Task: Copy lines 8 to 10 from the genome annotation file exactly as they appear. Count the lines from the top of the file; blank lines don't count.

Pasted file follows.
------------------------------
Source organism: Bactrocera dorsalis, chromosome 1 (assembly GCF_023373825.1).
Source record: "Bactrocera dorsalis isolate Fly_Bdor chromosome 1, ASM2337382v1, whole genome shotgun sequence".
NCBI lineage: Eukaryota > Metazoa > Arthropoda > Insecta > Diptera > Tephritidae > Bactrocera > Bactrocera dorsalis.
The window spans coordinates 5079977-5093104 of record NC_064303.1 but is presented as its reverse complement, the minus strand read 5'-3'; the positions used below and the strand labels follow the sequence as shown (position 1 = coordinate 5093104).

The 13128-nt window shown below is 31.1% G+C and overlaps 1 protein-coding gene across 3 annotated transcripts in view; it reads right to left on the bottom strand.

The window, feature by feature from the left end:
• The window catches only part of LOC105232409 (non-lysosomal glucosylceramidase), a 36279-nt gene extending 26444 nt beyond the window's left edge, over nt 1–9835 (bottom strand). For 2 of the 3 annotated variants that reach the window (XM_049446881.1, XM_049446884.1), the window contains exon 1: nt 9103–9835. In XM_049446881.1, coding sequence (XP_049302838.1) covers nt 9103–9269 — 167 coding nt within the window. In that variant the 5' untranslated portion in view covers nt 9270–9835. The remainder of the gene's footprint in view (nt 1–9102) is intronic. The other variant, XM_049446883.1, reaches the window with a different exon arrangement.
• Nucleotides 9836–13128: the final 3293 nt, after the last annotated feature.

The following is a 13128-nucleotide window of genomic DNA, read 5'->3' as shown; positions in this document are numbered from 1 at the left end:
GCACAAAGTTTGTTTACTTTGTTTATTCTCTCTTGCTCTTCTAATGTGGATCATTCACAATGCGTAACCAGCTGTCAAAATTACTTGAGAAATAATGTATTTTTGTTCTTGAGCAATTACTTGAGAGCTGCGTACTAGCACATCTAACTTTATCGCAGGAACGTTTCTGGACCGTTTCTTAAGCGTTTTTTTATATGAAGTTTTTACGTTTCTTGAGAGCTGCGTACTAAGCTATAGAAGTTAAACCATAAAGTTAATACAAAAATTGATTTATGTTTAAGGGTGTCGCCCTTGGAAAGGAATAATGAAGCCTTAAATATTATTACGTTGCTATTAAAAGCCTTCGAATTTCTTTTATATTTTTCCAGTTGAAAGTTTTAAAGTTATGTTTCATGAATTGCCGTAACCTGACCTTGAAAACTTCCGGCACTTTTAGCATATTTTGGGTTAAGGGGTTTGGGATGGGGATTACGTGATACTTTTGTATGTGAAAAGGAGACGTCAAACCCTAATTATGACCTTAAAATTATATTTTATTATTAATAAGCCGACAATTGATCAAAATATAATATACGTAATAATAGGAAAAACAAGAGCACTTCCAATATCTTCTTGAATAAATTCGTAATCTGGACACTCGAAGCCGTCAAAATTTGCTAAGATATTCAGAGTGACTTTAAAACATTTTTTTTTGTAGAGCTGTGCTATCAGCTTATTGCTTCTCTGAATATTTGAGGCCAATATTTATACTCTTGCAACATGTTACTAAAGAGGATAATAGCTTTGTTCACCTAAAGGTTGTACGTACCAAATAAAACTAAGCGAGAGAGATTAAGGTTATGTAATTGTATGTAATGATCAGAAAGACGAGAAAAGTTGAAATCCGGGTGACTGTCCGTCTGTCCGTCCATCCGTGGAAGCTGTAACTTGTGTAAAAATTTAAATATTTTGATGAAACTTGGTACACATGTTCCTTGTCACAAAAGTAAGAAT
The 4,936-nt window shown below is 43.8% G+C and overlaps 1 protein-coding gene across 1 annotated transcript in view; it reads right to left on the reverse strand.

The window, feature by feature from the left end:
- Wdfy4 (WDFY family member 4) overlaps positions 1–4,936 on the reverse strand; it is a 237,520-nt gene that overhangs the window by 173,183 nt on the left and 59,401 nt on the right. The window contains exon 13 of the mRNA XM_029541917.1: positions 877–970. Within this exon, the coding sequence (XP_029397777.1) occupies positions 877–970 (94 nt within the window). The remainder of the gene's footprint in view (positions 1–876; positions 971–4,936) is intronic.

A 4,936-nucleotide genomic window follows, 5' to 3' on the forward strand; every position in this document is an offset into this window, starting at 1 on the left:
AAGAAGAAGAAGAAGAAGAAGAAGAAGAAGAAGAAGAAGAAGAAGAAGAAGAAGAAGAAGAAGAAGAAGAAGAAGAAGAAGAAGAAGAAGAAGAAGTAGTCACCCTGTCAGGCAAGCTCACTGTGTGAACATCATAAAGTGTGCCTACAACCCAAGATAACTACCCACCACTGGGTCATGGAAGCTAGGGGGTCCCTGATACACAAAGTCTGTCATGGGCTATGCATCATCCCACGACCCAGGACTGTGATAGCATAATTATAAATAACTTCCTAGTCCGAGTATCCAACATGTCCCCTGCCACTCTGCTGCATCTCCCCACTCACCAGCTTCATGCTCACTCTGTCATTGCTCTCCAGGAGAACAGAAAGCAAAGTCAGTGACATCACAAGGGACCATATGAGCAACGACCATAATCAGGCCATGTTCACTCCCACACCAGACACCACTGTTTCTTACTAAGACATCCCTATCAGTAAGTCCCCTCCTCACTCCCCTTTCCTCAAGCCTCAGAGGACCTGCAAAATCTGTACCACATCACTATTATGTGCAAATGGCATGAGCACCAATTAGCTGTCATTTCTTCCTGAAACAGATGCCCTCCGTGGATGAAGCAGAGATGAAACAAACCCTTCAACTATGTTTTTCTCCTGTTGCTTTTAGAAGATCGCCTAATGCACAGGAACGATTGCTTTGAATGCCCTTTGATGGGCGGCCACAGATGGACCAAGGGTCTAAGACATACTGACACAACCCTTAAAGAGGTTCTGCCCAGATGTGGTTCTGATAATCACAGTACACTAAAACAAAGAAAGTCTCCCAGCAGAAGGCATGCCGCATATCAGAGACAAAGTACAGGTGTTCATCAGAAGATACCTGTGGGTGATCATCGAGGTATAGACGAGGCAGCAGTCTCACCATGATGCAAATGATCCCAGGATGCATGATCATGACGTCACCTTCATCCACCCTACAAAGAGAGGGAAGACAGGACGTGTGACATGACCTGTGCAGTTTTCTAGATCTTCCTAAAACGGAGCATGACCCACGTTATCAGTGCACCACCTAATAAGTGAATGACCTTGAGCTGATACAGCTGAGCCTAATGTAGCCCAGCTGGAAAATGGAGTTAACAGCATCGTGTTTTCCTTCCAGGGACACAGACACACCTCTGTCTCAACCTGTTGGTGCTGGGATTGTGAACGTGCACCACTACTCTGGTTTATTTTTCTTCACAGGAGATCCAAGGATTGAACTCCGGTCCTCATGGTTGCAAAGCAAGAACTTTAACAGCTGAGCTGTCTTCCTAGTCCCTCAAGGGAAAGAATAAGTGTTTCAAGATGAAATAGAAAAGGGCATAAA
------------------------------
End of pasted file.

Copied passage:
• Nucleotides 9836–13128: the final 3293 nt, after the last annotated feature.

The following is a 13128-nucleotide window of genomic DNA, read 5'->3' as shown; positions in this document are numbered from 1 at the left end:
GCACAAAGTTTGTTTACTTTGTTTATTCTCTCTTGCTCTTCTAATGTGGATCATTCACAATGCGTAACCAGCTGTCAAAATTACTTGAGAAATAATGTATTTTTGTTCTTGAGCAATTACTTGAGAGCTGCGTACTAGCACATCTAACTTTATCGCAGGAACGTTTCTGGACCGTTTCTTAAGCGTTTTTTTATATGAAGTTTTTACGTTTCTTGAGAGCTGCGTACTAAGCTATAGAAGTTAAACCATAAAGTTAATACAAAAATTGATTTATGTTTAAGGGTGTCGCCCTTGGAAAGGAATAATGAAGCCTTAAATATTATTACGTTGCTATTAAAAGCCTTCGAATTTCTTTTATATTTTTCCAGTTGAAAGTTTTAAAGTTATGTTTCATGAATTGCCGTAACCTGACCTTGAAAACTTCCGGCACTTTTAGCATATTTTGGGTTAAGGGGTTTGGGATGGGGATTACGTGATACTTTTGTATGTGAAAAGGAGACGTCAAACCCTAATTATGACCTTAAAATTATATTTTATTATTAATAAGCCGACAATTGATCAAAATATAATATACGTAATAATAGGAAAAACAAGAGCACTTCCAATATCTTCTTGAATAAATTCGTAATCTGGACACTCGAAGCCGTCAAAATTTGCTAAGATATTCAGAGTGACTTTAAAACATTTTTTTTTGTAGAGCTGTGCTATCAGCTTATTGCTTCTCTGAATATTTGAGGCCAATATTTATACTCTTGCAACATGTTACTAAAGAGGATAATAGCTTTGTTCACCTAAAGGTTGTACGTACCAAATAAAACTAAGCGAGAGAGATTAAGGTTATGTAATTGTATGTAATGATCAGAAAGACGAGAAAAGTTGAAATCCGGGTGACTGTCCGTCTGTCCGTCCATCCGTGGAAGCTGTAACTTGTGTAAAAATTTAAATATTTTGATGAAACTTGGTACACATGTTCCTTGTCACAAAAGTAAGAAT